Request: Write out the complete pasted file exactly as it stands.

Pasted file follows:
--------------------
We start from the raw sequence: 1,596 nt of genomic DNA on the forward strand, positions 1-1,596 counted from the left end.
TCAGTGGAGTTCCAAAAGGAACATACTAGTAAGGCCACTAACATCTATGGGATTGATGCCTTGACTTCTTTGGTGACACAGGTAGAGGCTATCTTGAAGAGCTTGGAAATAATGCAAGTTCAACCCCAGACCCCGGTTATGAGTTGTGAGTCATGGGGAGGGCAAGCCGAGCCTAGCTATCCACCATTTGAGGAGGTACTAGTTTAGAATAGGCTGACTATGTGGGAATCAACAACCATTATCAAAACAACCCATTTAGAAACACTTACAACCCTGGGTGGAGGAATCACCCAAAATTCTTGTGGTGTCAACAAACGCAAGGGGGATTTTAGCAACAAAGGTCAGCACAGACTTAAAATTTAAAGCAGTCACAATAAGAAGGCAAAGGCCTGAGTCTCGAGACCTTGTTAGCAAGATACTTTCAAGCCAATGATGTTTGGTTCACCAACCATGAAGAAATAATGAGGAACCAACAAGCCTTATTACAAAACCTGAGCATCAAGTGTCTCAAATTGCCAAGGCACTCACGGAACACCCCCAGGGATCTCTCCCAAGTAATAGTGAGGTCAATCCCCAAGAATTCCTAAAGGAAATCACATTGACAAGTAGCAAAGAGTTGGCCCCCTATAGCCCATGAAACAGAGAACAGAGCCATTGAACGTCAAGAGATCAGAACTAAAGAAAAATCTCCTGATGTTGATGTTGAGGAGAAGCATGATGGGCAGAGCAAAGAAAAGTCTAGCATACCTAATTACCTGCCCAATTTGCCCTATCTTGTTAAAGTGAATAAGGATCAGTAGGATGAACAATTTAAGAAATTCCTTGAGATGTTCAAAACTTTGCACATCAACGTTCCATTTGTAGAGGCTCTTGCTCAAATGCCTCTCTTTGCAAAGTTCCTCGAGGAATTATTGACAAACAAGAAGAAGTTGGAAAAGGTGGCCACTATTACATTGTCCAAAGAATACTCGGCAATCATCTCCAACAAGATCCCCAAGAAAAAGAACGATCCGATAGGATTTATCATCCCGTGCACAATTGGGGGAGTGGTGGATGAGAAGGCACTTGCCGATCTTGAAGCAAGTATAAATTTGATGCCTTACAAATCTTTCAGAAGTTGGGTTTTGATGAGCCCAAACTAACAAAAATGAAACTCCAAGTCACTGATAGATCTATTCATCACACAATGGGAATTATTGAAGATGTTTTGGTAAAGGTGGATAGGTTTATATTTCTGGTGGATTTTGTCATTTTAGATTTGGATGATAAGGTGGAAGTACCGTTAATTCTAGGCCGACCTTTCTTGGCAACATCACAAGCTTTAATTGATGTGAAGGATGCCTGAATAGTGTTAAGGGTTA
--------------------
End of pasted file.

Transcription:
We start from the raw sequence: 1,596 nt of genomic DNA on the forward strand, positions 1-1,596 counted from the left end.
TCAGTGGAGTTCCAAAAGGAACATACTAGTAAGGCCACTAACATCTATGGGATTGATGCCTTGACTTCTTTGGTGACACAGGTAGAGGCTATCTTGAAGAGCTTGGAAATAATGCAAGTTCAACCCCAGACCCCGGTTATGAGTTGTGAGTCATGGGGAGGGCAAGCCGAGCCTAGCTATCCACCATTTGAGGAGGTACTAGTTTAGAATAGGCTGACTATGTGGGAATCAACAACCATTATCAAAACAACCCATTTAGAAACACTTACAACCCTGGGTGGAGGAATCACCCAAAATTCTTGTGGTGTCAACAAACGCAAGGGGGATTTTAGCAACAAAGGTCAGCACAGACTTAAAATTTAAAGCAGTCACAATAAGAAGGCAAAGGCCTGAGTCTCGAGACCTTGTTAGCAAGATACTTTCAAGCCAATGATGTTTGGTTCACCAACCATGAAGAAATAATGAGGAACCAACAAGCCTTATTACAAAACCTGAGCATCAAGTGTCTCAAATTGCCAAGGCACTCACGGAACACCCCCAGGGATCTCTCCCAAGTAATAGTGAGGTCAATCCCCAAGAATTCCTAAAGGAAATCACATTGACAAGTAGCAAAGAGTTGGCCCCCTATAGCCCATGAAACAGAGAACAGAGCCATTGAACGTCAAGAGATCAGAACTAAAGAAAAATCTCCTGATGTTGATGTTGAGGAGAAGCATGATGGGCAGAGCAAAGAAAAGTCTAGCATACCTAATTACCTGCCCAATTTGCCCTATCTTGTTAAAGTGAATAAGGATCAGTAGGATGAACAATTTAAGAAATTCCTTGAGATGTTCAAAACTTTGCACATCAACGTTCCATTTGTAGAGGCTCTTGCTCAAATGCCTCTCTTTGCAAAGTTCCTCGAGGAATTATTGACAAACAAGAAGAAGTTGGAAAAGGTGGCCACTATTACATTGTCCAAAGAATACTCGGCAATCATCTCCAACAAGATCCCCAAGAAAAAGAACGATCCGATAGGATTTATCATCCCGTGCACAATTGGGGGAGTGGTGGATGAGAAGGCACTTGCCGATCTTGAAGCAAGTATAAATTTGATGCCTTACAAATCTTTCAGAAGTTGGGTTTTGATGAGCCCAAACTAACAAAAATGAAACTCCAAGTCACTGATAGATCTATTCATCACACAATGGGAATTATTGAAGATGTTTTGGTAAAGGTGGATAGGTTTATATTTCTGGTGGATTTTGTCATTTTAGATTTGGATGATAAGGTGGAAGTACCGTTAATTCTAGGCCGACCTTTCTTGGCAACATCACAAGCTTTAATTGATGTGAAGGATGCCTGAATAGTGTTAAGGGTTA